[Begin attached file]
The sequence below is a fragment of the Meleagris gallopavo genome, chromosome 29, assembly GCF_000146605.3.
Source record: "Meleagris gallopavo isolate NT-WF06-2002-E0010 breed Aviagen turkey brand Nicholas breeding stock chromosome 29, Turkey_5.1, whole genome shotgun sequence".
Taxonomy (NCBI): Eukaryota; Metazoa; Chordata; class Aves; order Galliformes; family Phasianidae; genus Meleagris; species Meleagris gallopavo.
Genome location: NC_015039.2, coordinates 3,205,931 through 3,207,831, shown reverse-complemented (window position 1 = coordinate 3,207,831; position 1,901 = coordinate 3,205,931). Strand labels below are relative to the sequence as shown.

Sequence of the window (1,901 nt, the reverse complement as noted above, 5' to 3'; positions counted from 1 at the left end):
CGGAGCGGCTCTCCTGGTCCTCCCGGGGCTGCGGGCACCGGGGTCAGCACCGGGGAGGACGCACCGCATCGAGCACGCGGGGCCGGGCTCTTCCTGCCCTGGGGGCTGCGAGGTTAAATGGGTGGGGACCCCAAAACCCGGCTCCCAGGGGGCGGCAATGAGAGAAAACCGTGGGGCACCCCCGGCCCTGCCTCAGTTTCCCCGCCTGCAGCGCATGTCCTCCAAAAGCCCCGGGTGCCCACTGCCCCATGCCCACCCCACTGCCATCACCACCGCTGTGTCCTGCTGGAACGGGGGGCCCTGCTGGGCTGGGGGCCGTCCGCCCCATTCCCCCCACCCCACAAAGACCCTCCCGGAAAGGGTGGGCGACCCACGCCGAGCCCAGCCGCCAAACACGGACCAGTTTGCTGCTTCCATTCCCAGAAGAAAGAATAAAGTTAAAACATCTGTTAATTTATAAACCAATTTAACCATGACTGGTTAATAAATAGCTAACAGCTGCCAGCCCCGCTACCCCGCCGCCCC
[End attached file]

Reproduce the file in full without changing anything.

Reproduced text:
The sequence below is a fragment of the Meleagris gallopavo genome, chromosome 29, assembly GCF_000146605.3.
Source record: "Meleagris gallopavo isolate NT-WF06-2002-E0010 breed Aviagen turkey brand Nicholas breeding stock chromosome 29, Turkey_5.1, whole genome shotgun sequence".
Taxonomy (NCBI): Eukaryota; Metazoa; Chordata; class Aves; order Galliformes; family Phasianidae; genus Meleagris; species Meleagris gallopavo.
Genome location: NC_015039.2, coordinates 3,205,931 through 3,207,831, shown reverse-complemented (window position 1 = coordinate 3,207,831; position 1,901 = coordinate 3,205,931). Strand labels below are relative to the sequence as shown.

Sequence of the window (1,901 nt, the reverse complement as noted above, 5' to 3'; positions counted from 1 at the left end):
CGGAGCGGCTCTCCTGGTCCTCCCGGGGCTGCGGGCACCGGGGTCAGCACCGGGGAGGACGCACCGCATCGAGCACGCGGGGCCGGGCTCTTCCTGCCCTGGGGGCTGCGAGGTTAAATGGGTGGGGACCCCAAAACCCGGCTCCCAGGGGGCGGCAATGAGAGAAAACCGTGGGGCACCCCCGGCCCTGCCTCAGTTTCCCCGCCTGCAGCGCATGTCCTCCAAAAGCCCCGGGTGCCCACTGCCCCATGCCCACCCCACTGCCATCACCACCGCTGTGTCCTGCTGGAACGGGGGGCCCTGCTGGGCTGGGGGCCGTCCGCCCCATTCCCCCCACCCCACAAAGACCCTCCCGGAAAGGGTGGGCGACCCACGCCGAGCCCAGCCGCCAAACACGGACCAGTTTGCTGCTTCCATTCCCAGAAGAAAGAATAAAGTTAAAACATCTGTTAATTTATAAACCAATTTAACCATGACTGGTTAATAAATAGCTAACAGCTGCCAGCCCCGCTACCCCGCCGCCCC